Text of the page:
There is quite a debate raging between Jeffrey Zeldman and Oliver Reichenstein about the value of the .net Awards. The specific sticking point seems to be that Jeffrey was on the panel of judges and won the award “Standards Champion 2010” whilst Happy Cog won the award “Design Agency of the Year”. Nobody is claiming foul play. The debate is more centered around the value of these awards when Judges are also being nominated for and winning them. The other sticking point is the fact that it seems to be same group of people receiving nominations and awards every year.
These awards are mainly about web design. Design in this context, as pointed out by Oliver, is really all about communication and therefore those best at it will also be best at self-promotion. The awards reinforce this by magnifying that self promotion. The risk is that designers start designing with the aim of winning an award rather creating what the client needs. A bit like bad politicians enter politics for the power it brings rather than because they actually want to make a difference. Maybe there are other ways of measuring the success of a design project, perhaps through stats. But these awards are recognising quality not quantity.
An aspect of the debate is Jeffrey accepting the award “Standards Champion” for the third year in a row. I certainly don’t begrudge Jeffrey accepting this award. He deserves it, although he personally has clearly stated that that award should have gone to Jeremy Keith. I suppose a problem is that this award is designed for Jeffrey. There is no bigger standards champion. Period. (Although Molly Holzschlag comes a close second in my opinion). Can’t they just award him the honorary title “Lord of Web Standards” and from now on give the .Net award for Standards Champion to someone else?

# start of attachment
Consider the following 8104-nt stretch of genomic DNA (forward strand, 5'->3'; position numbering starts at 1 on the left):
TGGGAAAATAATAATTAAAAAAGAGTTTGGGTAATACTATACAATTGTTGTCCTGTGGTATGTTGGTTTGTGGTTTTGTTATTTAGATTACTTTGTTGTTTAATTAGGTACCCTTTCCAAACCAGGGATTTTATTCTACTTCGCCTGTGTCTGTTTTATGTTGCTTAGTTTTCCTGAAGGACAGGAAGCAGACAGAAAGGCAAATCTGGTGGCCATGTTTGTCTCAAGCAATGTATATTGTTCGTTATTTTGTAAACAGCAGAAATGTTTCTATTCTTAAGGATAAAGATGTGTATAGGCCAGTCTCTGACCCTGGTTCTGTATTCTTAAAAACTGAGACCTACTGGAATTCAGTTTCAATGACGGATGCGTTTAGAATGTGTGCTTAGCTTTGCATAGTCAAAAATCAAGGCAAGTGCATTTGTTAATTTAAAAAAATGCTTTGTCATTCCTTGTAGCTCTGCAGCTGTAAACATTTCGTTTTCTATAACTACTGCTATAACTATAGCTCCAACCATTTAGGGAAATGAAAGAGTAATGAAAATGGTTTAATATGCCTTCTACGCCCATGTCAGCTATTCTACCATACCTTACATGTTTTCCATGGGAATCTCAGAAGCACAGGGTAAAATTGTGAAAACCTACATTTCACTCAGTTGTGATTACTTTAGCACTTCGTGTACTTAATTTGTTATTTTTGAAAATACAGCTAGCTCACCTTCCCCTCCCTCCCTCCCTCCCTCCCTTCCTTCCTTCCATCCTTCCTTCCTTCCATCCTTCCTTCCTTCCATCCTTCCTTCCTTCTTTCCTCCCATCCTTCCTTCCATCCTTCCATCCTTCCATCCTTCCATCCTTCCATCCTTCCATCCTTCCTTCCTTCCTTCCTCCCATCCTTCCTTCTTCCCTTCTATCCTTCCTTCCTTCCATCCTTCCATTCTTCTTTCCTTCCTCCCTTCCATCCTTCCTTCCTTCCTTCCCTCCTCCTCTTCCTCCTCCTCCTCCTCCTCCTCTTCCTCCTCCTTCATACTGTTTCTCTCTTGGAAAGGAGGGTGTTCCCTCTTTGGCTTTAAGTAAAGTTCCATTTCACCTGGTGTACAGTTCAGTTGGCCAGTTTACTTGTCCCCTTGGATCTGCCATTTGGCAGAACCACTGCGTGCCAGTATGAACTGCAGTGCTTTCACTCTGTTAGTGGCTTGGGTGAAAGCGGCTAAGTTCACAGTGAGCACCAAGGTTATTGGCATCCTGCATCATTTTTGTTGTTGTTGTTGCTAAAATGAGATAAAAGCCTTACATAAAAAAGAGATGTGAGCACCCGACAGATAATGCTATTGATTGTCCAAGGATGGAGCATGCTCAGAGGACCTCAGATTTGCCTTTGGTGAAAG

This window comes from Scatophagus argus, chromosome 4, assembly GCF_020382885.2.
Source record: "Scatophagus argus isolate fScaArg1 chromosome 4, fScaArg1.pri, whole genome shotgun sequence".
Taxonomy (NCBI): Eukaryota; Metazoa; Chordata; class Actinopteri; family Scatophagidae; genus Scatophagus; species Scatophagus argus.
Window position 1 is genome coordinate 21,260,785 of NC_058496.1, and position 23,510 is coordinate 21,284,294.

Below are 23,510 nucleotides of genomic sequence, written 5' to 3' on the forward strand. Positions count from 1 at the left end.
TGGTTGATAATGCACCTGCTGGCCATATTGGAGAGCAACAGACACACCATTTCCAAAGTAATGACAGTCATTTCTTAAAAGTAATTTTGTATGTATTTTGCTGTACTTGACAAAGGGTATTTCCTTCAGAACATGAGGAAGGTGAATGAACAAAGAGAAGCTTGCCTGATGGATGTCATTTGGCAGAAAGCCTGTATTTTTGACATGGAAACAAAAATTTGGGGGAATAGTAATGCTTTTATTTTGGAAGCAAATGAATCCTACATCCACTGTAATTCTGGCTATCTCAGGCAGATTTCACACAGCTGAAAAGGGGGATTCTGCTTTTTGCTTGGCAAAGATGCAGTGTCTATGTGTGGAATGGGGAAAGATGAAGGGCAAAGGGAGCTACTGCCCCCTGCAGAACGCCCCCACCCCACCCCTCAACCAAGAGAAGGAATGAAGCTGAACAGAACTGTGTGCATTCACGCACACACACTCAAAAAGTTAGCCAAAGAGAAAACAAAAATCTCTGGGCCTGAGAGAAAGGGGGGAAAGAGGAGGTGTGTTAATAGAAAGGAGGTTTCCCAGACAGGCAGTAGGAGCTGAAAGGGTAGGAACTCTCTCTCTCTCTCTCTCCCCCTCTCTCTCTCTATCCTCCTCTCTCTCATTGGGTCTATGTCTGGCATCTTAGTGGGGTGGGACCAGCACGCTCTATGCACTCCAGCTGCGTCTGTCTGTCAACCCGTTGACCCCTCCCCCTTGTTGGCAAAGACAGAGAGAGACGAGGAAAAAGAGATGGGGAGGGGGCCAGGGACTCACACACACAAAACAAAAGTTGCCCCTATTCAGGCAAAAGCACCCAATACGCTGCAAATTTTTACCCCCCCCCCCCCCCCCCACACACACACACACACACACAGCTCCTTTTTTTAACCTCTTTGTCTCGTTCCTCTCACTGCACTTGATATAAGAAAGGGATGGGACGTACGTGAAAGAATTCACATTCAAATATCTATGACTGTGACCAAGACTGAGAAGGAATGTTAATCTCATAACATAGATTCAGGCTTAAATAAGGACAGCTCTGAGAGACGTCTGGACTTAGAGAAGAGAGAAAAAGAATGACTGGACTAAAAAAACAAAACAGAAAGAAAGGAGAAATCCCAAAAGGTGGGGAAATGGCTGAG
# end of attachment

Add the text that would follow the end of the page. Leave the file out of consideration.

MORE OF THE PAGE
One way of promoting lesser known designers for their work might be to have a subcategory in each of the personality focussed categories (Standards Champion, Design Agency, Web Personality and the podcast awards for a start) for up and coming designers. Perhaps this wouldn’t be an award, perhaps it would be a nomination of five lesser known designers. I think this would be a good away of sayingt yes, we are picking the best, but we are also acknowledging others. And I suppose you should only be allowed to be nominated once in your life for such a “lesser known” designer.
Personally I think complaining about the same designers winning these awards is like complaining that the same tennis players are always winning Wimbledon. Maybe there is some kind of “natural selection” going on. The best keep on getting better because they can more easily surround themselves with high quality colleagues (be it usability designers or tennis coaches) to help them get better still.
Ultimately that is what is being awarded – continued self development and improvement in the field of web design.